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Old 12-21-2015, 11:58 PM   #1
ErikFas
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Location: Sweden

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Default Finding the genomic location of an insert

Is there some way to use RNA-seq and/or whole genome sequencing data (I have both for the relevant samples) to find the genomic location of an insert with an unknown location? The insert itself is of known sequence, and aligns correctly to a reference containing only itself + some minor control sequences.

I was told that one thing I might do is to align my data to the reference containing only the insert sequences, but split my (paired-end) data into two, i.e. only align one pair at a time as a single end ("..._1"-files and "..._2"-files separately). I should then take out all the reads that align (by name) and subset the other original fastq files by them so I get their mates (i.e. subset "..._2" by aligned reads in "..._1") and align those to the normal reference genome, again single-end. I would then, hopefully, get reads aligning to the same region, and I would know the location of my insert (after which I could create some PCR primers and validate the results).

I have done this with my WGS-data, but the reads map more or less randomly across all chromosomes... I feel I might be subsetting the read names wrong, somehow, mostly because I don't think I'm sure exactly how they are given names and how to find the pairs properly. At the moment, this is what I'm doing:

Code:
(... alignment with BWA)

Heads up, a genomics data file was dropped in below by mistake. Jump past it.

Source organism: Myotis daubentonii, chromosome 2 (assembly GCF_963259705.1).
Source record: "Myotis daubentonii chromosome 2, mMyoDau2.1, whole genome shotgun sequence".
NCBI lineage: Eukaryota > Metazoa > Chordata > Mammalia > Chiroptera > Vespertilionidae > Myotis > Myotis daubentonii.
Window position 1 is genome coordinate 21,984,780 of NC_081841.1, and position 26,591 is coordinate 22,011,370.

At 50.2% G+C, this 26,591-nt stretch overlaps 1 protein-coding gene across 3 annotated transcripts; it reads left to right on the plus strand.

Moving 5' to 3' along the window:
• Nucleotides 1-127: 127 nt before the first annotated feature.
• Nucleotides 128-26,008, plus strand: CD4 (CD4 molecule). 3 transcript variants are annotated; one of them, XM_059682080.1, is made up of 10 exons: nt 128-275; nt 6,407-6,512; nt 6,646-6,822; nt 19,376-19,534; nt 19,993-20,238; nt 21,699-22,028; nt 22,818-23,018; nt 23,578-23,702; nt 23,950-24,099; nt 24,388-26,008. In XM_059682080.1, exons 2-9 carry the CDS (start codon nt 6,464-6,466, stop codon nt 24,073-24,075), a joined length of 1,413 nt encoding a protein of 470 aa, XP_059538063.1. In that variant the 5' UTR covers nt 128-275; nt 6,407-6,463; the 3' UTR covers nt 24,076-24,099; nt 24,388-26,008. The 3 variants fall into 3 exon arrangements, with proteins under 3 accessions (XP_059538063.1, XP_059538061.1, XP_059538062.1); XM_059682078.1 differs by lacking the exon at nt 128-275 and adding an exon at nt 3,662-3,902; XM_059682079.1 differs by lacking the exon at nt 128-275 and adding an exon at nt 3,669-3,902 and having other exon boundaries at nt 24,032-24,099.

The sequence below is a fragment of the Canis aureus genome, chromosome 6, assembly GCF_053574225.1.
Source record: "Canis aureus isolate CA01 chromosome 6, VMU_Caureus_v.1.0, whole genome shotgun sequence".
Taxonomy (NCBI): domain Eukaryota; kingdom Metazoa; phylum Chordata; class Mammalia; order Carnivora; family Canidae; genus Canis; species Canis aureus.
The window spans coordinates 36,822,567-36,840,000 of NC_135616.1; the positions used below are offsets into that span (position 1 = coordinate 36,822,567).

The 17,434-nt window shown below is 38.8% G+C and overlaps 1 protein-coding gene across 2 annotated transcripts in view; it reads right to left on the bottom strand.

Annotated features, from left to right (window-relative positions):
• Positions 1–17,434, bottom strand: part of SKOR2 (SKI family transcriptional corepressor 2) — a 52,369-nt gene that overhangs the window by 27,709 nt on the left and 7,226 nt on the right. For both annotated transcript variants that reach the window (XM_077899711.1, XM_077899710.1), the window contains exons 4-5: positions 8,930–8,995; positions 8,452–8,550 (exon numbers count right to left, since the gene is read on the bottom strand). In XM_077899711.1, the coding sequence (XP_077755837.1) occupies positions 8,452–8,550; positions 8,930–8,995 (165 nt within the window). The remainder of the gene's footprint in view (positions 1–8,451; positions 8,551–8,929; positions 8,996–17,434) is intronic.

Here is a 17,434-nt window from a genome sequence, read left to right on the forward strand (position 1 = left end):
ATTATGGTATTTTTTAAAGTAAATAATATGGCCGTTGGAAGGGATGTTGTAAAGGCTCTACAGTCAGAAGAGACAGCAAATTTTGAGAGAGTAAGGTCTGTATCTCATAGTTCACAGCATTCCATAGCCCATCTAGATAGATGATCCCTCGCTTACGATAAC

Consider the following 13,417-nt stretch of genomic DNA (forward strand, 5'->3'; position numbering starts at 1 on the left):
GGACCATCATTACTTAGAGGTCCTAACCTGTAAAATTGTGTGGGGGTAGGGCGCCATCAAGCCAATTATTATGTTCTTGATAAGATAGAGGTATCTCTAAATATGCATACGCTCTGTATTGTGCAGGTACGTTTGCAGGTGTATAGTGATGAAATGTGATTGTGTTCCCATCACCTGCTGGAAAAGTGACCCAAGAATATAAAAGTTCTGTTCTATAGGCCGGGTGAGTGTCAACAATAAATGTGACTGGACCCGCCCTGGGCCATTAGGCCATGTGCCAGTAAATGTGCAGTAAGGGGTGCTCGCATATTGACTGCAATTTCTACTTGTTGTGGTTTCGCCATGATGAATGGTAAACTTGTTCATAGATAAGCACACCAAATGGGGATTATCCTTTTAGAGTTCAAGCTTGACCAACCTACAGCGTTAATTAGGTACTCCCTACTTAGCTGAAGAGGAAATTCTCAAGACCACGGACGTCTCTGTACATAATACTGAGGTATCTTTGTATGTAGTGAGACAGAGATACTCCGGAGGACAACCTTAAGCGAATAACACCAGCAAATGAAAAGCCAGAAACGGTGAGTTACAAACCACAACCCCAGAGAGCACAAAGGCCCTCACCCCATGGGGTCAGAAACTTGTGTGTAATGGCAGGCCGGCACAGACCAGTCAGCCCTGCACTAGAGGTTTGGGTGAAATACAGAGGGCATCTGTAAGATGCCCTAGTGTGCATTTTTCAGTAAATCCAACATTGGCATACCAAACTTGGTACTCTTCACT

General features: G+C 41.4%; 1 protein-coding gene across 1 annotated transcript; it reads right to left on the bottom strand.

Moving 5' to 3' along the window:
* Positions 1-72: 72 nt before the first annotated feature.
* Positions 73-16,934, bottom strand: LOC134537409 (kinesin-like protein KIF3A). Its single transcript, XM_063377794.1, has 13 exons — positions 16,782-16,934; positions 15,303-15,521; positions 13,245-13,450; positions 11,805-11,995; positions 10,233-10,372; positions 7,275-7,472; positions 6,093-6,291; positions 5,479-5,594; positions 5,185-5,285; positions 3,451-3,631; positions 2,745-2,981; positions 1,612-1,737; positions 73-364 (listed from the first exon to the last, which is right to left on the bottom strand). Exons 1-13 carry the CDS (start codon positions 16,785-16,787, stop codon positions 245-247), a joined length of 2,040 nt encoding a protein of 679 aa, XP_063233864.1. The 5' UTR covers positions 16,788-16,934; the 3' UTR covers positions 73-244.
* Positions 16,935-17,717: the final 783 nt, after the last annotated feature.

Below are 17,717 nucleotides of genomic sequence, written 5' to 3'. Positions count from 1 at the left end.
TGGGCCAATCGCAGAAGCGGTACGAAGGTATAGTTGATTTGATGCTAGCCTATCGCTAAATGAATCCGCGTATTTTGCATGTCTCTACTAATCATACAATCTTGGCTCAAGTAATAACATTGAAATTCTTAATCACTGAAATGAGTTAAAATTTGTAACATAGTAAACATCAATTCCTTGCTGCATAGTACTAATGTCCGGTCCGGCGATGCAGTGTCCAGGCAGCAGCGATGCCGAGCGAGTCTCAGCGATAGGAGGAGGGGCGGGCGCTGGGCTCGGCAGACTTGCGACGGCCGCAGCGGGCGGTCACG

samtools view mapped.sorted.rmdup.input_1.bam | \
	gawk '{print $1}' | \
	sort | \
	uniq > unique.txt

fastqutils filter -whitelist unique.txt input_2.fastq > 1-to-2.fastq
Am I doing something wrong with the analysis, or is the idea somehow flawed? I am being fairly stringent in the first alignment step, using the -B 40 -O 60 -E 10 options (with BWA), in order to hopefully only align more exact matches (I have also done without this stringency, with more or less the same results).

Does anybody have any idea what I'm doing wrong, what's wrong with the idea, or have any other idea on how to find an unknown insert?
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Old 12-22-2015, 01:10 AM   #2
colindaven
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Default

This is quite difficult in general and leads to false positive hits in my experience.

It's difficult to have an idea how many false positives you can expect without knowning the read length and genome size / repetitivity.

Maybe you've tried this, but doing a couple of de novo assemblies and looking for the - if present - flanking genomic regions around your insert would probably be more helpful. If these are mappable and unique in the genome, then that is good evidence.
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Old 12-22-2015, 03:09 AM   #3
ErikFas
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Ah, interesting... I have never done a de novo assembly before, either on genomic or transcriptome level. I assume you're advicing I do it on the genomic level, or? Could you point me towards some tool(s) that I could use for this?
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Old 12-27-2015, 11:27 PM   #4
colindaven
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For RNA-seq, a good de novo tool is Trinity. For genomic assemblies, perhaps Abyss, Minia or Soap de novo might suit your needs. Perhaps you can find these on a Galaxy instance somewhere if you have no experience, maybe at Iplant. I think Sweden has a very good infrastructure setup you could get time on too though (I forget what it's called).
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